Auckland's top health officials are apologising to anyone who was stuck in queues at vaccination centres this morning, but are confident they can keep delays to a minimum.
It comes as Prime Minister Jacinda Ardern receives a strong message from an Auckland iwi leader to ensure consultation with Māori on vaccination is done appropriately.
In Auckland by 1pm today, over 3,200 children received their first dose to get immunised against Covid-19. Meanwhile, at Papakura Marae, just over 30 under 11-year-olds were vaccinated every hour since the gates opened at 10am.
Parents hoping to get their children vaccinated at a brand new drive-through centre in Wairau Valley on Auckland's North Shore waited more than an hour as demand overwhelmed traffic management plans this morning.
People who arrived early were told to wait in a car park next to Eventfinda Stadium ahead of the centre's opening at 9am.
However, cars who arrived later began to queue on the road leading up to the site, leading some traffic management staff to advise parents in the car park they would have to join the back of the queue.
One parent, who had arrived prior to 9am, told the Herald the system was like a "dog's breakfast".
Fortunately, staff navigated their way through the issue, filtering those who had come early into the existing queue close to the front of the line.
Traffic problems persisted later into the morning as cars leaving the centre following vaccination clashed with those entering the premises for the stadium's summer programmes.
"We're really sorry that they had to wait, especially in the heat," Auckland Covid vaccination programme clinical lead Dr Anthony Jordan said.
Due to the demand, the North Shore site increased its capacity to administer more paediatric vaccinations. By midday, staff had reduced the wait to about 38 minutes.
Jordan said queuing prior to opening was expected and encouraged people to plan their journey for later in the day.
"I know it's sunnier but by that time, things have started to quicken up and those queues move a lot faster."
For those not willing to risk being caught in a queue, Jordan advised choosing to get vaccinated at a GP, pharmacy or centre that accepted walk-ins.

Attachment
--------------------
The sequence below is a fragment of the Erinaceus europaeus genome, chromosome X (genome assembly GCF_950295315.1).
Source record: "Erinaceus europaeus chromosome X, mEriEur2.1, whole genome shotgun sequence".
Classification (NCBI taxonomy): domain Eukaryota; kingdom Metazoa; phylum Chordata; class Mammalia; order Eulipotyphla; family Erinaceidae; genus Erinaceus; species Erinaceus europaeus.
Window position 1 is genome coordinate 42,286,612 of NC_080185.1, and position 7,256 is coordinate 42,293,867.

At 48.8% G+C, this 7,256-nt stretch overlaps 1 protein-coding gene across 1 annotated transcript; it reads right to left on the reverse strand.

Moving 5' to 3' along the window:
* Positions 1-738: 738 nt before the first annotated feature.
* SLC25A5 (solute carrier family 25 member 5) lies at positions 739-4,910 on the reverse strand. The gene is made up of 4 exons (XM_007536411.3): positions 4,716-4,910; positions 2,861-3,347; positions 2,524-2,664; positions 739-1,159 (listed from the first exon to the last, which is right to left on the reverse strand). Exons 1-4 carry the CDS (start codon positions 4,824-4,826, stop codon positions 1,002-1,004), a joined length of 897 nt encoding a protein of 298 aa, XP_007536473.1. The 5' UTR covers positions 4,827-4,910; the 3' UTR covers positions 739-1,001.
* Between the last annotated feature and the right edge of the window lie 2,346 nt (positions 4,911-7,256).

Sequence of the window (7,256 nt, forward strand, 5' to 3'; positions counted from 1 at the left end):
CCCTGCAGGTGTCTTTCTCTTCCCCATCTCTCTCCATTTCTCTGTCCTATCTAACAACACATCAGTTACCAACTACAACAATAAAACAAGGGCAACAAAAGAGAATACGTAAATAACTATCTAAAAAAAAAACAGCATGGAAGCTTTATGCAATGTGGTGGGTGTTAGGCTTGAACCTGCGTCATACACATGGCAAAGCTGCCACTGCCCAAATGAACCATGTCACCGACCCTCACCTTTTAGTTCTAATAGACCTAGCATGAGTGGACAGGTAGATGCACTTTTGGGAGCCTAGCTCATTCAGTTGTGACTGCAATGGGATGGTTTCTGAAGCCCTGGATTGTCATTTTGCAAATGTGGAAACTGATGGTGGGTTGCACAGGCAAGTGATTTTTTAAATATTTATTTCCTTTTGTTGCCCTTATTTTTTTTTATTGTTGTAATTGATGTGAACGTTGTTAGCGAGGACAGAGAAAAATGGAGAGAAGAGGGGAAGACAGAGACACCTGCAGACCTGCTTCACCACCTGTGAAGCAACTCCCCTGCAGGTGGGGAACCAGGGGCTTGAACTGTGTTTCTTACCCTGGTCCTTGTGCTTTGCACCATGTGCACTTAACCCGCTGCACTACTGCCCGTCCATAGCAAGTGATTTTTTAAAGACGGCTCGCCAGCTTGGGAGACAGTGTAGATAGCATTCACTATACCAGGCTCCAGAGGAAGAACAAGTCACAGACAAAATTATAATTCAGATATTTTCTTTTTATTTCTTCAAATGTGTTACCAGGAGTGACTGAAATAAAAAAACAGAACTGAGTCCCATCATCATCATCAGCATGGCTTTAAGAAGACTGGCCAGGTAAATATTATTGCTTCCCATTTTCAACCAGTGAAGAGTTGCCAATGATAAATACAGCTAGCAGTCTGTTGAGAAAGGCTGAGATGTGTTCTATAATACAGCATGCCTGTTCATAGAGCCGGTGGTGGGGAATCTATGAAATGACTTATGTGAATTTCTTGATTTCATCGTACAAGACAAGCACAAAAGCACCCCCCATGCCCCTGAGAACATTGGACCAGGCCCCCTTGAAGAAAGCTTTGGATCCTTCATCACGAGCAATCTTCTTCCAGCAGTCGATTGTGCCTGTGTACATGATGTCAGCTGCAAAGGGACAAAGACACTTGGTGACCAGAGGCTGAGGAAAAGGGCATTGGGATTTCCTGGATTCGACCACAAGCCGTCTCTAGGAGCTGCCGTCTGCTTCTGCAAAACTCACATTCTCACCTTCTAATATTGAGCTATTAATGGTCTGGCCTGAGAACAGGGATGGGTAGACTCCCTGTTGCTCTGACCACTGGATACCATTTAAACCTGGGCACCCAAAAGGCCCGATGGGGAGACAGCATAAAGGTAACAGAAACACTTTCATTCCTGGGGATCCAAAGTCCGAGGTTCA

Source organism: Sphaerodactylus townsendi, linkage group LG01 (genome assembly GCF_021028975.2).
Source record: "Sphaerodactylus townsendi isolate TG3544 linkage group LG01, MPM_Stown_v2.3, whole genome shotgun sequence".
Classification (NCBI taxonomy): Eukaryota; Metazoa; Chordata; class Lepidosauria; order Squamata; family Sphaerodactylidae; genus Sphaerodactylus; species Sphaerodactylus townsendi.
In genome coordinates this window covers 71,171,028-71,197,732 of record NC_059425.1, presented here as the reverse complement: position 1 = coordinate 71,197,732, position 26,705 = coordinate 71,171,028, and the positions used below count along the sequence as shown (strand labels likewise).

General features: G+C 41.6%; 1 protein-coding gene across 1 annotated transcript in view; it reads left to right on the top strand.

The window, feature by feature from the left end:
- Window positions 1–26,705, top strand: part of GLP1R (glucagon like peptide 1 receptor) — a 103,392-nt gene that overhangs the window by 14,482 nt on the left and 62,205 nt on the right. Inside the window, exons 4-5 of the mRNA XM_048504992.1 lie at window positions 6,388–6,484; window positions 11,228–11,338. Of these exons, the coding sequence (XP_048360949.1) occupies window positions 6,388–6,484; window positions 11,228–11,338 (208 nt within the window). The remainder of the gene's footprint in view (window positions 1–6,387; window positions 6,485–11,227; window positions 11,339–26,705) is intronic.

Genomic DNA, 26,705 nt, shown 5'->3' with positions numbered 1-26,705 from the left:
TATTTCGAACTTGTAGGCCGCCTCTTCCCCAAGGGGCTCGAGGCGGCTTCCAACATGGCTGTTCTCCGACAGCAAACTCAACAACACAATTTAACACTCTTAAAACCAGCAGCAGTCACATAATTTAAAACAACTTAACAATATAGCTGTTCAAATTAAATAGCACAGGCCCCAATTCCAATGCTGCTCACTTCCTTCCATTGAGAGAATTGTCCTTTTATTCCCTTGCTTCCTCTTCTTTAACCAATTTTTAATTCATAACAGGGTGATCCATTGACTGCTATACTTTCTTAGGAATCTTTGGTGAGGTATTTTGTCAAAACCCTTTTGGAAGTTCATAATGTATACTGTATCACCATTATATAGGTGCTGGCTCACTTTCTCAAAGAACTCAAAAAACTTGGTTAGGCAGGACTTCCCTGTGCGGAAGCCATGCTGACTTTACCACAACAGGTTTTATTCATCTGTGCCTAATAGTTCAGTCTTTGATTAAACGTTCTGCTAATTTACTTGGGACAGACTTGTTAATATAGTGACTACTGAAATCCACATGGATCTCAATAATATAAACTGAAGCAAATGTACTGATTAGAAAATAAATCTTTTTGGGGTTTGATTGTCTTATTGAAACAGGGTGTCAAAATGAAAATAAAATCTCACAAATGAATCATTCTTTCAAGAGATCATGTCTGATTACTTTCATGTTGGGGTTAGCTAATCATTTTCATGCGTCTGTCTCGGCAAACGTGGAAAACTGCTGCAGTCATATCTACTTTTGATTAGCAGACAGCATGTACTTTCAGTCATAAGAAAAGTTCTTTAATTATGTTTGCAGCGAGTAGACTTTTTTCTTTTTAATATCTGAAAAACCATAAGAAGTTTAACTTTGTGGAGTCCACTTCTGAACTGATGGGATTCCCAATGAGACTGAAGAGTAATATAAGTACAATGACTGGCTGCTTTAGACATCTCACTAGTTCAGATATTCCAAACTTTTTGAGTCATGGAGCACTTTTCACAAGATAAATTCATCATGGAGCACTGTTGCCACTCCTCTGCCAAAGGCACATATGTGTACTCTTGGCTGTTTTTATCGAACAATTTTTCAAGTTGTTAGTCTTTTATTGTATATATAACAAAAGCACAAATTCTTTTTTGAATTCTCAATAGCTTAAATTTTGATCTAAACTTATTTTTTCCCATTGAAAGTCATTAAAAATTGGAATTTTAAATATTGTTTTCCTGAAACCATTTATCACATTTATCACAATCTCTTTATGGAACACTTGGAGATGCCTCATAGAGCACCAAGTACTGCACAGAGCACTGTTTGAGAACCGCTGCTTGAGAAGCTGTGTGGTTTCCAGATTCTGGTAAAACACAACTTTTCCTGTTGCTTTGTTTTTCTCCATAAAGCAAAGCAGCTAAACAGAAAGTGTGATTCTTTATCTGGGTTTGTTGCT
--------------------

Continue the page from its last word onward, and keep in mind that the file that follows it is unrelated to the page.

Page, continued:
"If a car is not a place where you feel comfortable being in, especially in this weather, book into one of our sites," he said.
Today marked the start of vaccinations for 5-to-11-year-olds, with many parents taking their children along to get their first paediatric dose, which measured about a third of the adult dose.
Mum Paula Beguely and her two daughters Harriet (8) and Charlotte (5) were excited and nervous as they waited in line at the North Shore vaccination centre this morning.
Paula said the family had kept socially distant up until now because Charlotte lived with Down syndrome and was immunocompromised.
"We're very glad we can get [the vaccine]," Paula said.
Alongside childhood vaccinations, many people who had gone at least four months following their second dose arrived at vaccination sites for their booster shots.
Among them was Prime Minister Jacinda Ardern who received her booster at the Ngāti Whātua Ōrākei-led vaccination site in St Johns.
Iwi whai māia Rangimarie Hunia urged Ardern to ensure iwi were part of the planning process for vaccination, as opposed to having to react to Government policy implemented without proper consultation.
"We have to do whatever we can do to keep our babies safe," Hunia said.
Speaking to media, Ardern said further contacts of the MIQ worker who had tested positive with the Omicron variant recently had tested negative.
She wouldn't speculate on when Omicron was expected to break into the community. Previously, Auckland health officials have stated they were preparing for an outbreak in the next two to three weeks.
A group of people against vaccinating children with the Covid vaccine had travelled to the North Shore centre today.
Asked about those protesters, Ardern hoped they wouldn't prevent anyone from receiving their vaccine.
"My preference would be that no one would have any barrier or obstruction in accessing what is ultimately a medical support."
She noted it was a responsibility of police to keep vaccination sites safe from any protest action.
A police spokesperson confirmed officers were present at the North Shore centre but had not found any issues.
Elsewhere in the country, there had been a group of about 13 protesters at a site in New Plymouth, but that prompted no issues, according to the spokesperson.